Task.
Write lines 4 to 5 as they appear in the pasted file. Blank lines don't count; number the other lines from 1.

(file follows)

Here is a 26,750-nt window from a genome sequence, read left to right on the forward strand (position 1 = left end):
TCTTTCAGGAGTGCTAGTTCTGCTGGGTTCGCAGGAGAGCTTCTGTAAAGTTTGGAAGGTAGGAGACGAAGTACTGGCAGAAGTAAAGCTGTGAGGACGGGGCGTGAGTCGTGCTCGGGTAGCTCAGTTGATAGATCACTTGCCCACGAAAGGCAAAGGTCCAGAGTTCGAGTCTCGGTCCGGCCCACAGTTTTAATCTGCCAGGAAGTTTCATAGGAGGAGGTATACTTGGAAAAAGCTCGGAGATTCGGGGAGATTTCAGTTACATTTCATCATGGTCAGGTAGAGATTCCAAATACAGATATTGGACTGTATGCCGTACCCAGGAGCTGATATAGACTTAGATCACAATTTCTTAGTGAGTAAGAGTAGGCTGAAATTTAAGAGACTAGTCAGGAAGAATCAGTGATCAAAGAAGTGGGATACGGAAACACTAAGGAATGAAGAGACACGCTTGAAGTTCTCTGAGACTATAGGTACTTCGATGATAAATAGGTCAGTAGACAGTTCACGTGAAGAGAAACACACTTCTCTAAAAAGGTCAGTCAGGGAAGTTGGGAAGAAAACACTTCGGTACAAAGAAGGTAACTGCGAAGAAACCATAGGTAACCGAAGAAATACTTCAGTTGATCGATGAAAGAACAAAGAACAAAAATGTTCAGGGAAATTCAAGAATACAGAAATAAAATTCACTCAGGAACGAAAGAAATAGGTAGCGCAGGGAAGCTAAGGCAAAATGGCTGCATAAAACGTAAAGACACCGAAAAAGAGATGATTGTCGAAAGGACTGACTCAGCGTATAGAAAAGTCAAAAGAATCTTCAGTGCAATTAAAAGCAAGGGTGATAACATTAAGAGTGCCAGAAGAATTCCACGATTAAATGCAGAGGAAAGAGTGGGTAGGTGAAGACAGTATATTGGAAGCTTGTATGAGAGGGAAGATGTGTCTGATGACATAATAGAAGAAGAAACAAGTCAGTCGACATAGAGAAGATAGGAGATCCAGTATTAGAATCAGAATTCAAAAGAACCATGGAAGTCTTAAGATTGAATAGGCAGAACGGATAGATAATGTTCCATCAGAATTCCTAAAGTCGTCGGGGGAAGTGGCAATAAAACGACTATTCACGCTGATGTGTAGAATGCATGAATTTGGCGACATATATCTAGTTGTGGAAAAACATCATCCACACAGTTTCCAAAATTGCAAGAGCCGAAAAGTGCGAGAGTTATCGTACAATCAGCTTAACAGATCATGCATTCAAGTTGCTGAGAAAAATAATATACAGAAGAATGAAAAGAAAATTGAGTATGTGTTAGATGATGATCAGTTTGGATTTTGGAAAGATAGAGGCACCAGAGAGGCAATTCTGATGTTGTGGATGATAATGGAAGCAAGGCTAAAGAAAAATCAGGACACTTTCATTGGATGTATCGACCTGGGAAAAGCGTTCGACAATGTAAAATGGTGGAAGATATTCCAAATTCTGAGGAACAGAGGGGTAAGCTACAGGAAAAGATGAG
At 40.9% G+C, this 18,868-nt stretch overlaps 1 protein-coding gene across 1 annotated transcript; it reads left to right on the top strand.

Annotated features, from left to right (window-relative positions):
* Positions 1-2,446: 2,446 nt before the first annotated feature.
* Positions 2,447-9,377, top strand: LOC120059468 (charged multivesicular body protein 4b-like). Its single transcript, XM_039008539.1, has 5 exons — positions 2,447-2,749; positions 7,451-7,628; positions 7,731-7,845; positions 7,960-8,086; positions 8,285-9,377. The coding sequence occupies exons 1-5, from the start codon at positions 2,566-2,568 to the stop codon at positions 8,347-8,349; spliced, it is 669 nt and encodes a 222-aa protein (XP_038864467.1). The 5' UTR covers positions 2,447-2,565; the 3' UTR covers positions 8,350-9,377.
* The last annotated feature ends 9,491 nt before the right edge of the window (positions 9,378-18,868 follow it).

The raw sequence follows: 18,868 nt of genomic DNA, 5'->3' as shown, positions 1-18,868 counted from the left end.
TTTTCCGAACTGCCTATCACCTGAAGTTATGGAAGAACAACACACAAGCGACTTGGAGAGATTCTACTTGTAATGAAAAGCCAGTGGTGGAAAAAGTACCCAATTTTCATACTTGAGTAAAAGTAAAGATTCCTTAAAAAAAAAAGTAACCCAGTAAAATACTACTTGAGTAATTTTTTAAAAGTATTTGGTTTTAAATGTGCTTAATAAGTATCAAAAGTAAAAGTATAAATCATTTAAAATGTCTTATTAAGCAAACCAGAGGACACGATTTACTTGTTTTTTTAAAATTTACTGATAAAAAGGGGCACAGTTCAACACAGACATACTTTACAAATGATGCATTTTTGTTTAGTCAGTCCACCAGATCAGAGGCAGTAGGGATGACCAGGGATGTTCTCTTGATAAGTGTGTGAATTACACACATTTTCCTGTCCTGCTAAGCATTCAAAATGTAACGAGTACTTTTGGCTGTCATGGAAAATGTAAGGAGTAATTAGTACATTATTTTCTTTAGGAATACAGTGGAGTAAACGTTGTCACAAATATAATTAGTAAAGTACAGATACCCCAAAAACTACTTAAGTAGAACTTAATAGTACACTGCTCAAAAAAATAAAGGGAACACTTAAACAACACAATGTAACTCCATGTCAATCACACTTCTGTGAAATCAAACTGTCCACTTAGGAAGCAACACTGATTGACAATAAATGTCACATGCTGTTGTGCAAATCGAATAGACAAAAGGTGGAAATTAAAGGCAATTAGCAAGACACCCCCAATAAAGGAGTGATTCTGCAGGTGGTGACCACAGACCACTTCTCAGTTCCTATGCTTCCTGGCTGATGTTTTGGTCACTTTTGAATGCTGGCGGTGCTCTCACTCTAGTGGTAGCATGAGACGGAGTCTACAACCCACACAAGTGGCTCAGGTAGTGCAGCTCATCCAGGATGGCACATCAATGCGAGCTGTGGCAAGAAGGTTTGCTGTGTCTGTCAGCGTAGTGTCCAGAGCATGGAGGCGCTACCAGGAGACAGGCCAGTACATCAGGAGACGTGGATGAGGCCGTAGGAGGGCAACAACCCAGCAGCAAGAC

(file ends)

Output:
Annotated features, from left to right (window-relative positions):
* Positions 1-2,446: 2,446 nt before the first annotated feature.